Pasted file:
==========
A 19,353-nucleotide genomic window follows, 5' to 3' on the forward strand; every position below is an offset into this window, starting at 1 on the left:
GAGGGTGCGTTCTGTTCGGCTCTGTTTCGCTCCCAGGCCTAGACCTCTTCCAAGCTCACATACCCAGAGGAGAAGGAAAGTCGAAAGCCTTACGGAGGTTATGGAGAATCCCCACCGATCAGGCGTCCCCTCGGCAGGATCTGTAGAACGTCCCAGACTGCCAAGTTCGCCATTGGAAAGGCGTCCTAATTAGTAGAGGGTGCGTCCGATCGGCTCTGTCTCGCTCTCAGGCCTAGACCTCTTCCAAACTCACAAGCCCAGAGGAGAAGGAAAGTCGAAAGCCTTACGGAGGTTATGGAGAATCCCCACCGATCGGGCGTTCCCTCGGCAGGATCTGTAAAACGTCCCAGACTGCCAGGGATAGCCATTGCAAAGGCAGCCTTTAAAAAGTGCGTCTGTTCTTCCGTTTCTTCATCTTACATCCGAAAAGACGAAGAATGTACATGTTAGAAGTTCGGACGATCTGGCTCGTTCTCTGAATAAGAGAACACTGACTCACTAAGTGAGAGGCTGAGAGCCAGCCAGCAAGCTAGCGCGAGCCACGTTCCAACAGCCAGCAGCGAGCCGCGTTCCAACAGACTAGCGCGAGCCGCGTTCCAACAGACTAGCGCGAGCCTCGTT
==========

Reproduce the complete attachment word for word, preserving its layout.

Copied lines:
A 19,353-nucleotide genomic window follows, 5' to 3' on the forward strand; every position below is an offset into this window, starting at 1 on the left:
GAGGGTGCGTTCTGTTCGGCTCTGTTTCGCTCCCAGGCCTAGACCTCTTCCAAGCTCACATACCCAGAGGAGAAGGAAAGTCGAAAGCCTTACGGAGGTTATGGAGAATCCCCACCGATCAGGCGTCCCCTCGGCAGGATCTGTAGAACGTCCCAGACTGCCAAGTTCGCCATTGGAAAGGCGTCCTAATTAGTAGAGGGTGCGTCCGATCGGCTCTGTCTCGCTCTCAGGCCTAGACCTCTTCCAAACTCACAAGCCCAGAGGAGAAGGAAAGTCGAAAGCCTTACGGAGGTTATGGAGAATCCCCACCGATCGGGCGTTCCCTCGGCAGGATCTGTAAAACGTCCCAGACTGCCAGGGATAGCCATTGCAAAGGCAGCCTTTAAAAAGTGCGTCTGTTCTTCCGTTTCTTCATCTTACATCCGAAAAGACGAAGAATGTACATGTTAGAAGTTCGGACGATCTGGCTCGTTCTCTGAATAAGAGAACACTGACTCACTAAGTGAGAGGCTGAGAGCCAGCCAGCAAGCTAGCGCGAGCCACGTTCCAACAGCCAGCAGCGAGCCGCGTTCCAACAGACTAGCGCGAGCCGCGTTCCAACAGACTAGCGCGAGCCTCGTT